3D Printed Computer Case Brings Sexy Back

We know what you’re thinking – case modding is so 2004. You can forget all the silly paint jobs, windows, and lighted spinning fans that’s you’ve seen in the past. That all seems like child’s play compared to what [Complx] has created over on the overclock.net forum.

Using a mixture of 3D-printed plastic corners and a laser-cut acrylic top, bottom and sides, [Complx] was able to create a very pleasing design. He didn’t have access to a 3D printer large enough that would make the parts, though, so he decided to outsource that task. His first set of parts were printed on a Makerbot Replicator, but came out too coarse and so he set out to find a better printing method. After getting quotes of $2000 or more, he was about to call it quits when he found someone with Stratasys Fotus 250 who was willing to work with him on the price, but still provide a quality print.

The guts of the machine aren’t too shabby either. We know everyone loves a parts list so here you go:  It’s an ASUS Z97I-Plus and a i7-4790K, running a GTX 970 with a 600 Watt power supply, 8GB RAM and a couple of SSD drives.

We have to commend [Complx] on his documentation, photos and videos.  It really makes this build shine. You can watch an 3d animation of the build after the break.

20 thoughts on “3D Printed Computer Case Brings Sexy Back

  1. Wonder how that does at containing all the RF and preventing static buildup from airflow — you know the reason most computer cases are basically glorified Faraday cages in the first place? I’ve often wondered that about the goofy plexiglass cases windows people put on the sides of cases as well. (where I prefer to have a 10″ fan)

    There’s a reason that plastic veneer on most manufactured cases has a full metal plate behind it, and the punch-outs for drive bays are left in until you remove them.

    Much less FCC safety regulations…

    But then I’m so old school, I still remember Tandy, Apple and Commodore getting in trouble for these same issues …and why first gen Atari 400’s and 800’s were white-metal bricks under that plastic and you could bludgeon someone to death with an Atari 5200. I often wondered how the Trash-80 Coco got away with it on later models like the 2 and 3… and can still remember lining my ZX-80’s case with foil connected to ground so it didn’t interfere with TV or Radio inside a two block radius.

    Of course, I’m one of those nutters who prefers functionality over form. It could be the most hideous brick of rusted pig iron but if it has proper air flow and RF control, who cares.

    .. and yeah, the video doesn’t work in the US.

    1. You could spray it with one of the aluminum or copper conductive sprays that are precisely for this purpose, though I think they’re pretty pricey. It’s how some 80’s era cases were done up; the inside had a copper slush sprayed in, though maybe it was done before molding.

      Maybe some day there’d be a market for filament that is slightly conductive to help with attenuating EMF…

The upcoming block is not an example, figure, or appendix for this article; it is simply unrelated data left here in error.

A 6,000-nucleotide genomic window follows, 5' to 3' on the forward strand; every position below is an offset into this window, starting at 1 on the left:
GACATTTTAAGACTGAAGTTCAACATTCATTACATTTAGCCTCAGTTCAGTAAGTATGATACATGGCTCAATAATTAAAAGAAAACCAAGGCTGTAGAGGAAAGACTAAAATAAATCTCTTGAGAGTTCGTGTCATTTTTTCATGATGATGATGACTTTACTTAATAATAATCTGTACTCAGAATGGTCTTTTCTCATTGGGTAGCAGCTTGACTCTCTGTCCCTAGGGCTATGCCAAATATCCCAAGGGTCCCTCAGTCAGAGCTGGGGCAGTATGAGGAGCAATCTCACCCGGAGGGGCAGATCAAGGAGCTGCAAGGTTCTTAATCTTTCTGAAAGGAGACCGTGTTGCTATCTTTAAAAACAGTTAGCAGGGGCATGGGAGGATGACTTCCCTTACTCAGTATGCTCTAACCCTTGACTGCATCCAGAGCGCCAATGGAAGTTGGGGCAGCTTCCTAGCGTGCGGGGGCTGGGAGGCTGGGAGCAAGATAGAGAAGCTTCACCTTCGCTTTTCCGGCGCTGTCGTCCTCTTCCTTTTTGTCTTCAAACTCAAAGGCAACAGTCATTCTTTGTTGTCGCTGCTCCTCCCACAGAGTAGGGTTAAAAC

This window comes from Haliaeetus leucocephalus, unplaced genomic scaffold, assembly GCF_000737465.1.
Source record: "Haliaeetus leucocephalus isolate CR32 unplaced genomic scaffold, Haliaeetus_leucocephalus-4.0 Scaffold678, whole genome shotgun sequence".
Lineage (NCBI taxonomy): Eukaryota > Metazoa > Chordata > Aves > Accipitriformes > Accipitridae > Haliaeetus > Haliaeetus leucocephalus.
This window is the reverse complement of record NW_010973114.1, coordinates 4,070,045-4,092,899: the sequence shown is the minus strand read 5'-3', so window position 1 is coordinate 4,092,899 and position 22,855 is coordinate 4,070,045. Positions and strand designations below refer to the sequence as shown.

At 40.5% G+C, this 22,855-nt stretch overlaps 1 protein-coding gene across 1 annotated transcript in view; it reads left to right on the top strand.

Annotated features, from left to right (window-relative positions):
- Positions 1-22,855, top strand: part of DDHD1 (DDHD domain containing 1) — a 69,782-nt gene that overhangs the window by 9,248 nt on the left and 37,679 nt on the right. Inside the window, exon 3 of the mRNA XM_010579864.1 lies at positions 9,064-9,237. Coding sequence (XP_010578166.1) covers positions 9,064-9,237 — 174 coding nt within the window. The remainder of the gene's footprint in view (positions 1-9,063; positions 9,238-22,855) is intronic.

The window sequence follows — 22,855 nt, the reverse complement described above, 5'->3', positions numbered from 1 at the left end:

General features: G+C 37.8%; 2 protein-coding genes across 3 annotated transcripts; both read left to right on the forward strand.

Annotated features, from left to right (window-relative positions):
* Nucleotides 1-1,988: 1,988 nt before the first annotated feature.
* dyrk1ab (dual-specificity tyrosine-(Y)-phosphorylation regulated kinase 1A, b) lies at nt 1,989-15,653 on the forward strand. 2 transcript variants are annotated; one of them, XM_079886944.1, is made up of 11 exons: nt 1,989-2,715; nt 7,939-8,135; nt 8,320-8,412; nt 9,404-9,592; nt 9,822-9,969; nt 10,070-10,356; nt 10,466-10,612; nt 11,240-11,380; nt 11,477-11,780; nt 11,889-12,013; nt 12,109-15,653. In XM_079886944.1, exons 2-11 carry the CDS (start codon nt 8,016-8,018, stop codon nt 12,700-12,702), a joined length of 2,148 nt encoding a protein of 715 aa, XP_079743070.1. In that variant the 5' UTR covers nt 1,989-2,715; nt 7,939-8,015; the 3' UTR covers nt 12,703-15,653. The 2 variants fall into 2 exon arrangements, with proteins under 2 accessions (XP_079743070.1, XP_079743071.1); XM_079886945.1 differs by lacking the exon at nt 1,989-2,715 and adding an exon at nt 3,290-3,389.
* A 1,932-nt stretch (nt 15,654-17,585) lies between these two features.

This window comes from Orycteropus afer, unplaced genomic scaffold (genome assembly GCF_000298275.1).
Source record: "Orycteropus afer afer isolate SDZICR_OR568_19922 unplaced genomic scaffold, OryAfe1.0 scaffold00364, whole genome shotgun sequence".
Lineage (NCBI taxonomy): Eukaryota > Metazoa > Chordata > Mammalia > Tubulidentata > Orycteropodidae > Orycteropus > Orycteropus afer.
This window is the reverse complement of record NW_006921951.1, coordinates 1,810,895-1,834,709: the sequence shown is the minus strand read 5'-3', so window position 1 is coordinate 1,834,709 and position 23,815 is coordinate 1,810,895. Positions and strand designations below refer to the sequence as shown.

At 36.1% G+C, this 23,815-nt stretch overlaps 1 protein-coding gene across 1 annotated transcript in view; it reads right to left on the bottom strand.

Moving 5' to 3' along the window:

2. Same. I want a good solid metal case, with solid mounts for *everything* (motherboard, drives, cards), good airflow, quiet, with grommets for vibration and all. I just can’t imagine a hobbyist making something even close to a NZXT 440+

  2. A bit of a shame to put in the effort to create a presentation, and then include proprietary music that could prohibit much of the world viewing your efforts, I highly doubt the US is the only place the video is being blocked. Unfortunately there doesn’t appear to be any alternative documentation for those who are truly interested in the build The good news is someone is sorry it’s unavailable ;).

    1. Consider it a blessing that the music is blocked !!! Nothing more irritating than being subjected to some unwanted musical background. As for the actual case, after viewing the 3d spinning animation of it, I had no desire to even look at the actual “build”. Like who cares ? It’s another fancy case, that is “so 2004″……. What’s so unique about another case build ? Show us a floating levitated one in which all the boards are suspended in a “force field” of some sort, *that* would be impressive.

    2. I saw rhe video; you didn’t miss much.

      Personally, I’ not too impressed by the case. It isn’t that different than any of a bunch of cases at the local shop. And, like others, I was wondering about the RF from the get go. But then I’m more of an out-ofsight-out-of-mind sort of guy when it comes to cases.

    1. … and comments like that is why this site needs a upvote system. Modernized BeBox (running Haiku?) would be awesome.

      Personally I always loved the “holy crap, got enough connectors?!?” reaction the back of a beBox got from “regular” computer owners.

  3. Great post. I was checking continuously this blog and I am impressed!
    Very useful info particularly the last part :) I care for
    such information a lot. I was seeking this particular info for a very long time.
    Thank you and best of luck.

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